Natalizumab (Tysabri(®)) is highly efficacious in controlling disease activity in relapsing multiple sclerosis (MS) patients. As it is one of the more recent therapies for MS, there remains a need for long-term safety and efficacy data of natalizumab in a clinical practice setting. The Tysabri observational program (TOP) is an open-label, multicenter, multinational, prospective observational study, aiming to recruit up to 6,000 patients with relapsing-remitting MS from Europe, Canada and Australia. The objectives of this study are to collect long-term safety and efficacy data on disease activity and disability progression. We report here the interim results of the 563 patients included in TOP between December 2007 and 2012 from Belgium. This patient cohort was older at baseline, had longer disease duration, higher neurological impairment, and a higher baseline annualized relapse rate, when compared to patients included in the pivotal phase III AFFIRM trial. Nevertheless, the efficacy of natalizumab was comparable. The annualized relapse rate on treatment was reduced by 90.70 % (p < 0.0001) with a cumulative probability of relapse of 26.87 % at 24 months. The cumulative probabilities of sustained disability improvement and progression at 24 months were 25.68 and 9.01 %, respectively. There were no new safety concerns over the follow-up period. Two cases of progressive multifocal leukoencephalopathy were diagnosed. Our results are consistent with other observational studies in the post-marketing setting.
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http://dx.doi.org/10.1007/s13760-014-0308-9DOI Listing
September 2014

Consensus guidelines on the neurologist's role in the management of neurogenic lower urinary tract dysfunction in multiple sclerosis.

Clin Neurol Neurosurg 2013 Oct 20;115(10):2033-40. Epub 2013 Jul 20.

Universitair Ziekenhuis Leuven, Leuven, Belgium. Electronic address:

Objective: To review current management of neurogenic lower urinary tract dysfunction (NLUTD) in MS patients and give recommendations on the joint role of the neurologist and urologist in NLUTD management.

Methods: An algorithm for evaluation and referral of MS patients to urologists was created. It is an outcome of discussions about current knowledge, existing guidelines, and key issues during two Belgian consensus meetings attended by neurologists, urologists and other stakeholders involved in MS management. At these meetings, updated information on management of NLUTD in MS was exchanged and the neurologists' opinion on how to integrate this in the other aspects of care in MS patients was explored.

Results: Short evaluation of NLUTD in MS patients by neurologists and appropriate referral to urologists could accelerate proper diagnosis and treatment. Neurologists can play a central role in the inter-disciplinary communication on interactions between disease manifestations of MS and their treatments.

Conclusion: The coordinating role of neurologists in NLUTD management may considerably improve QoL in MS patients. More research is needed to evaluate outcomes of urological assessments and treatment.
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http://dx.doi.org/10.1016/j.clineuro.2013.06.018DOI Listing
October 2013

Boosting endogenous neuroprotection in multiple sclerosis: the ASsociation of Inosine and Interferon beta in relapsing- remitting Multiple Sclerosis (ASIIMS) trial.

Mult Scler 2010 Apr 3;16(4):455-62. Epub 2010 Mar 3.

National Centre for Multiple Sclerosis, Vanheylenstraat 16, Melsbroek, Belgium.

Anti-inflammatory drugs are effective on relapses, but neuroprotective agents to prevent disability are still unavailable. Uric acid has neuroprotective effects in experimental models including encephalomyelitis and appears to be involved in multiple sclerosis. Oral administration of inosine, a precursor of uric acid, increases serum uric acid levels and is well tolerated. Our objective was to test the possibility that a combination therapy associating an anti-inflammatory drug (interferon beta) and an endogenous neuroprotective molecule (uric acid) would be more effective than interferon beta alone on the accumulation of disability. Patients with relapsing-remitting multiple sclerosis on interferon beta for at least 6 months were randomized to interferon beta + inosine or interferon beta + placebo for 2 years. The dose of inosine was adjusted to maintain serum uric acid levels in the range of asymptomatic hyperuricaemia (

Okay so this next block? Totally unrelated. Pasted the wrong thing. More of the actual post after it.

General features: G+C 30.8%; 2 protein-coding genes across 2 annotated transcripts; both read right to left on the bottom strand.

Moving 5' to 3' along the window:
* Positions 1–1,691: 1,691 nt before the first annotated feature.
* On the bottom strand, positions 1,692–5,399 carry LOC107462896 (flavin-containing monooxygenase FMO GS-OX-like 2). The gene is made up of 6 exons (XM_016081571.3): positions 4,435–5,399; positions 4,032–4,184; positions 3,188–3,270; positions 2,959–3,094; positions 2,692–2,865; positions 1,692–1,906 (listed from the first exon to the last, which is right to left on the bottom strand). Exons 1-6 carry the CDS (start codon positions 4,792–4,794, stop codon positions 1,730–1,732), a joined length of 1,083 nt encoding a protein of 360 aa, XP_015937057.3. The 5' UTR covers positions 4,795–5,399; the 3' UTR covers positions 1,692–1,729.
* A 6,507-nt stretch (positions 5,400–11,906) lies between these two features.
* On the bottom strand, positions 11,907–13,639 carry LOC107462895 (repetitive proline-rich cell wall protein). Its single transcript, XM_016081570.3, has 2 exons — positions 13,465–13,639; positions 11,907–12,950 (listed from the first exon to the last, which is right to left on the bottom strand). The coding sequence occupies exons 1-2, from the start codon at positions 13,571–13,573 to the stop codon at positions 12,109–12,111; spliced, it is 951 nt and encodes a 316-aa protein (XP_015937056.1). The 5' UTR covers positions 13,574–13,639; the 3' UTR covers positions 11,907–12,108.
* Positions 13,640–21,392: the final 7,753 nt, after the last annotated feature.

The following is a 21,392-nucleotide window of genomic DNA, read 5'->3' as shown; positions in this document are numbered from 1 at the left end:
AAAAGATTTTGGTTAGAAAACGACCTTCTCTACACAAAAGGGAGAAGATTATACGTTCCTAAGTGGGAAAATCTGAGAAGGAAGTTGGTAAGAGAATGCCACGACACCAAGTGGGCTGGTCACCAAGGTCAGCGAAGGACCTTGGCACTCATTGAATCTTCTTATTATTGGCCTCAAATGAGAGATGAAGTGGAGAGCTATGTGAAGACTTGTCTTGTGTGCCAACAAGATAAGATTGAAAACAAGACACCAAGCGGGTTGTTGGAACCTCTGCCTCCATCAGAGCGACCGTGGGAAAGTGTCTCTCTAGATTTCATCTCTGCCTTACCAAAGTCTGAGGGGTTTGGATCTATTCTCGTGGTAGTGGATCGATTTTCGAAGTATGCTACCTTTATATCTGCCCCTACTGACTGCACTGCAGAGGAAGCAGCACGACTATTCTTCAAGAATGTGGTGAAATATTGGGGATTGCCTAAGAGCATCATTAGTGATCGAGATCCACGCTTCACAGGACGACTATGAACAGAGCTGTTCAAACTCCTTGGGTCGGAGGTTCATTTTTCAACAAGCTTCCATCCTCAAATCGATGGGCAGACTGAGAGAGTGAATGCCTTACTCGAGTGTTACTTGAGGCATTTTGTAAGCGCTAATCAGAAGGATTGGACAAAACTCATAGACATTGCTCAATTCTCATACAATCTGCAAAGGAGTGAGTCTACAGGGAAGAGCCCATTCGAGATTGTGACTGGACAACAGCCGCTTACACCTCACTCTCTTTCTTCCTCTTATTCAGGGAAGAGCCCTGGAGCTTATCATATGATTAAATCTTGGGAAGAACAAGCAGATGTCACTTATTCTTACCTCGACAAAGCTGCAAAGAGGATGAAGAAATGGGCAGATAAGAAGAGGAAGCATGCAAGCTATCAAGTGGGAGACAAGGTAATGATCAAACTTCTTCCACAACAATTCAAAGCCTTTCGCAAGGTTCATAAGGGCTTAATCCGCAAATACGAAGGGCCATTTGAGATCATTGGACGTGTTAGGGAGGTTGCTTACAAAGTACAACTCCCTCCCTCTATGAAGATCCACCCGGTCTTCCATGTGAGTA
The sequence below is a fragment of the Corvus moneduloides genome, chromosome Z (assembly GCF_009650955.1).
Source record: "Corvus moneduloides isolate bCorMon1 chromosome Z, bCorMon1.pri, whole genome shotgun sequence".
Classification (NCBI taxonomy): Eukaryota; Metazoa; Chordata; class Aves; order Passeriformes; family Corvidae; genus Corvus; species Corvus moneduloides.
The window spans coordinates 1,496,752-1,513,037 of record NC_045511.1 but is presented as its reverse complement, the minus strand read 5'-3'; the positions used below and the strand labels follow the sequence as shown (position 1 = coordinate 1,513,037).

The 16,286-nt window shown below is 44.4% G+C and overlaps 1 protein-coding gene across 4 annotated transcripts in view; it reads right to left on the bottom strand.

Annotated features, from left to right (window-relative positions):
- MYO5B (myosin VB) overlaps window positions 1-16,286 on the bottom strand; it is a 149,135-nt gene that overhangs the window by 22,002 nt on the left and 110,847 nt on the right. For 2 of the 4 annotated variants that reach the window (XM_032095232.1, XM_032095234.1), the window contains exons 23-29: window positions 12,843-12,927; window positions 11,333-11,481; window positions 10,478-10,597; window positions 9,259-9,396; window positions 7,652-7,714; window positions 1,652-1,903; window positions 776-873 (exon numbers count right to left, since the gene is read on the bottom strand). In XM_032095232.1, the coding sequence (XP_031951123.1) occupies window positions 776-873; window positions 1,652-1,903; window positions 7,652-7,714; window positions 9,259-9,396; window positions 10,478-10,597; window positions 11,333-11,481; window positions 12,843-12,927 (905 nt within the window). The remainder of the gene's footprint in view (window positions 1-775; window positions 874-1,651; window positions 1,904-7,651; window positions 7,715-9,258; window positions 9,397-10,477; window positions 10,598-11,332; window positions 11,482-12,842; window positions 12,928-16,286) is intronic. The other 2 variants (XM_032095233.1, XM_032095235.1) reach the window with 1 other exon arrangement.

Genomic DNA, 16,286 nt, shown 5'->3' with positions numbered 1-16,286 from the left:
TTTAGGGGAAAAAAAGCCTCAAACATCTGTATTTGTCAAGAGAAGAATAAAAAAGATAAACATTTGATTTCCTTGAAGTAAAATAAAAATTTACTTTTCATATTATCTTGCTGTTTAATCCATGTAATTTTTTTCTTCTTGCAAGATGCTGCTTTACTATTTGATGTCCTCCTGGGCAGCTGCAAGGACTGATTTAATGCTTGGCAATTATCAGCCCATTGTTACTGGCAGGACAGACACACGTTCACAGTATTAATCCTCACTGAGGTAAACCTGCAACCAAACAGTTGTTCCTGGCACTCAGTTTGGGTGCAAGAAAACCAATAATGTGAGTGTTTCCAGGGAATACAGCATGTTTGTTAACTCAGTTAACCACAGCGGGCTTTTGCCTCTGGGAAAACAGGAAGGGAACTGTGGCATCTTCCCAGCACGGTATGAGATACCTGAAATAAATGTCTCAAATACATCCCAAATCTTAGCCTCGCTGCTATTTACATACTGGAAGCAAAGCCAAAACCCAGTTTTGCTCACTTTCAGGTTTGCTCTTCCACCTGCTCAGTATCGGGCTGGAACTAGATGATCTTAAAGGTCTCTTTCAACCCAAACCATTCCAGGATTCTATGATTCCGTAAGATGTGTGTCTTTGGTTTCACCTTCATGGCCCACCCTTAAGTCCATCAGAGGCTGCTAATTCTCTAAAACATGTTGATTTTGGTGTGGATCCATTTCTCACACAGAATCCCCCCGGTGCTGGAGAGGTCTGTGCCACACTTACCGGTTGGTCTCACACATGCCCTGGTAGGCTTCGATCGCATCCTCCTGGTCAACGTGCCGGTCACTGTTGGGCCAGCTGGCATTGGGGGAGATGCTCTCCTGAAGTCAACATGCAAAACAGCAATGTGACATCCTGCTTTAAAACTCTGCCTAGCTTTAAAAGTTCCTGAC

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http://dx.doi.org/10.1177/1352458509360547DOI Listing
April 2010

Associations of apolipoprotein E gene with ischemic stroke and intracranial atherosclerosis.

Eur J Hum Genet 2008 Aug 27;16(8):955-60. Epub 2008 Feb 27.

Department of Neurology, ULB Erasme Hospital, Brussels, Belgium.

The apolipoprotein E (APOE) epsilon4 allele is associated with elevated cholesterol and risk of atherosclerosis. However, its role in ischemic stroke (IS) remains controversial. We investigated a possible link between IS or the severity of intracranial atherosclerosis and the APOE promoter polymorphisms -219G/T and +113G/C, involved in regulating APOE transcription. We genotyped subjects from a multicentric Belgian case-control study, including 237 middle-aged patients with IS due to small- or large-vessel atherosclerotic stroke and 326 ethnicity- and gender-matched controls and a Finnish autopsy series of 1004 non-stroke cases, who had received a quantitative score of atherosclerosis in the circle of Willis. The APOE epsilon4+ genotype did not associate with IS, but was related to more severe intracranial atherosclerosis score in men (5.4 vs 4.6, P=0.044). Within the most common APOE epsilon3/epsilon3 genotype group, the risk of IS associated with the G-allele of the tightly linked -219G/T (OR=6.2; 95% CI: 1.6-24.3, P=0.009) and +113G/C (OR=7.1; 95% CI: 1.7-29.9, P=0.007) promoter polymorphisms. There was no difference in the severity of intracranial atherosclerosis between -219G/G genotype carriers and non-carriers. This study suggests a multifaceted role of apoE on the risk of cerebrovascular diseases. The APOE epsilon4+ genotype did not predict the risk of IS but was associated with severity of subclinical intracranial atherosclerosis in men on the autopsy study. In contrast, the promoter variants were significant predictors of IS, suggesting that quantitative rather than qualitative variation of apoE is related to IS.
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http://dx.doi.org/10.1038/ejhg.2008.27DOI Listing
August 2008

A unique episode of REM sleep behavior disorder triggered during surgery for Parkinson's disease.

J Neurol Sci 2007 Feb 29;253(1-2):73-6. Epub 2006 Dec 29.

Department of Neurology, CHU of Charleroi, Belgium.

REM sleep behavior disorder (RBD) is characterized by vigorous movements during REM sleep. Here, the authors report the case of a patient who presented such a disorder immediately after the implantation of the definitive electrode for left subthalamic stimulation. Interestingly, this was and has remained a unique episode in his medical history. It was found that a microlesion in or near the upper part of the pars compacta of the substantia nigra was very likely responsible for this phenomenon.
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http://dx.doi.org/10.1016/j.jns.2006.11.005DOI Listing
February 2007